SEVERAL local farmers have attacked the ‘red tape’and bureaucracy behind extinguishing fires on crown land, citing it as a contributing factor to the bushfire damage.
The group said they were now seeking answers after raising serious concerns over unclear regulation of what farmers could and could not do when a fire burnt in crown reserves.
The concerns were raised during the fourth community meeting at the Esperance Civic Centre on Friday, November 20, when a number of local farmers said they were disappointed, frustrated and angry over a fire they believed could have been avoided.
The farmers, who didn’t want to be identified, said the bushfires that caused four deaths and property loss could have been prevented if they had been given the all clear to enter crown land and put the fires out.
Liberal Senator for Western Australia Chris Back, who was present at the meeting, said the community had every right to voice such concerns.
He said he would be raising the issues with the Minister for Environment, Albert Jacobs, and Federal Minister for the Environment Greg Hunt.
“The questions have been asked ‘are people able to go into reserves be they federal or state to put out a bushfire?’,” he said.
“As a senator and as a person who was chief executive of the bushfires board in the 1990s – you bet your life I’ll be going back and asking questions.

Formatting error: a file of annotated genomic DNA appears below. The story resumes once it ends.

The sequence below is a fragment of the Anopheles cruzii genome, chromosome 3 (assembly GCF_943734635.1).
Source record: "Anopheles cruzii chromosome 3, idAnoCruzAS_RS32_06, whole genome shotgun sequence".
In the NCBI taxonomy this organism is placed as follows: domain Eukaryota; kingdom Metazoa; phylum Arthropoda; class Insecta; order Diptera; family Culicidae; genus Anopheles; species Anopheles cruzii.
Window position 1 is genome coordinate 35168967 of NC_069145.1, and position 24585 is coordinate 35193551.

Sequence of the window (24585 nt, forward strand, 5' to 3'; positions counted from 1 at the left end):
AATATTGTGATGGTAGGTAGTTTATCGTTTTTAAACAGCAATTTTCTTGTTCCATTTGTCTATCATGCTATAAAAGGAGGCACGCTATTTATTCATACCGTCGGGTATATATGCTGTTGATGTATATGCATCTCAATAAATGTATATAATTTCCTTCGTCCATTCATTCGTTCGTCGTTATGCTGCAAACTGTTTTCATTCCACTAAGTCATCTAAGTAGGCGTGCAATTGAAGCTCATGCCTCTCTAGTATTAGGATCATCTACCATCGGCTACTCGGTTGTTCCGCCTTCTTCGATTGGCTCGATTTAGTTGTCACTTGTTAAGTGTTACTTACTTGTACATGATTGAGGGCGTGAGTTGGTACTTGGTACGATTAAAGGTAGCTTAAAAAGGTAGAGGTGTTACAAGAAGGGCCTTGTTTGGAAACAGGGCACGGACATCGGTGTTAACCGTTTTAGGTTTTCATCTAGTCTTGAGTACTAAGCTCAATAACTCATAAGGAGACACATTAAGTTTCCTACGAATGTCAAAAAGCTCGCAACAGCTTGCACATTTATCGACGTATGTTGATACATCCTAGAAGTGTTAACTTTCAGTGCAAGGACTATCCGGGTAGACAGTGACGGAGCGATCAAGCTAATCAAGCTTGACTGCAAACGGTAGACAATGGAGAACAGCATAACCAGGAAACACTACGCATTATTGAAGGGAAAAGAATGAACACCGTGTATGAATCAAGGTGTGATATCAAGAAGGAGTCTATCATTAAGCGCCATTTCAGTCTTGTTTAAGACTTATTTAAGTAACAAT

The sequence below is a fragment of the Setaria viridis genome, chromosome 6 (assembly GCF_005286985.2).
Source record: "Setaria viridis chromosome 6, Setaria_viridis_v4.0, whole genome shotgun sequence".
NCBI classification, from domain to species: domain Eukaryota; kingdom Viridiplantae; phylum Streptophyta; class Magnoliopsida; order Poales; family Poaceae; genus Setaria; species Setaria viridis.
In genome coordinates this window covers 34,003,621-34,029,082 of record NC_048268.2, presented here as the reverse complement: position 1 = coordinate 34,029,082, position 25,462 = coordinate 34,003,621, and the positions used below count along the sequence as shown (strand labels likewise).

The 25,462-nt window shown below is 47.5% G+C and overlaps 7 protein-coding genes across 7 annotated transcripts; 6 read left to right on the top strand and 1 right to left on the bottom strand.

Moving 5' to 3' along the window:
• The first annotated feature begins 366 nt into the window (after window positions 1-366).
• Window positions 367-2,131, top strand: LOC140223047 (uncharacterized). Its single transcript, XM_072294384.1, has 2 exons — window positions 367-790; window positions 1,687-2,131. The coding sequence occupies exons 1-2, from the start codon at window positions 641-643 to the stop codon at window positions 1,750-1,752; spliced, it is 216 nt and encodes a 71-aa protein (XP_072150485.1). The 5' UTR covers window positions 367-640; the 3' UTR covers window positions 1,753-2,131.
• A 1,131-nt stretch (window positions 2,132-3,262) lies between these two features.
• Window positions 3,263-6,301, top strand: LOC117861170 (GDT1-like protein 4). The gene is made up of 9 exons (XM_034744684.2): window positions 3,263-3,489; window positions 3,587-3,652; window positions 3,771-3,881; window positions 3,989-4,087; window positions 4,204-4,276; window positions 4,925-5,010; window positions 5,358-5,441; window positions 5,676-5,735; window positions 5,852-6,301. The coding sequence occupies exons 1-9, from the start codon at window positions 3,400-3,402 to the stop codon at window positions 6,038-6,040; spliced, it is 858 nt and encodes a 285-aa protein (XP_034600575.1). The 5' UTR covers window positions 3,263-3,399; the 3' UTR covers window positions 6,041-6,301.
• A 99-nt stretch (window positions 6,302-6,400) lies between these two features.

“We need to have very clear guidelines as to what farmers can or can’t do.”
Senator Back said the government needed the expertise and good will of farmers to put fires out on crown land.
He said the government didn’t have the expertise or the resources and simply just didn’t have the “local knowledge that a Tom Brown’s got or any others who have farmed in Esperance”.
“A very good example of this, going back 11 years, is the Canberra fires which nearly decimated the Mount Stromlo Observatory,” he said.
“I spoke to farmers back then and they said six or seven days in advance of that fire they actually could have put the fires out when they were still relatively small but they weren’t allowed to.
“As a person who was the CEO of the bushfires board I continually say to people in all levels ‘for heaven’s sake don’t ever think that farmers are inexperienced when it comes to knowing how best to protect their assets.
“These are the people [farmers] that have the expertise; they clear land, they know all about fire and all about its use.”
Shire of Esperance president Victoria Brown said she agreed with Senator Back.
She said the concerns of the community were extremely important and would be presented to those “who are leading our country”.
“‘Where has common sense gone’ – this is what the community is saying about bureaucracy and red tape,” she said.
“I’m also hearing about telecommunications – a lack of communication.
“As Senator Back said these are the things we need to look at.”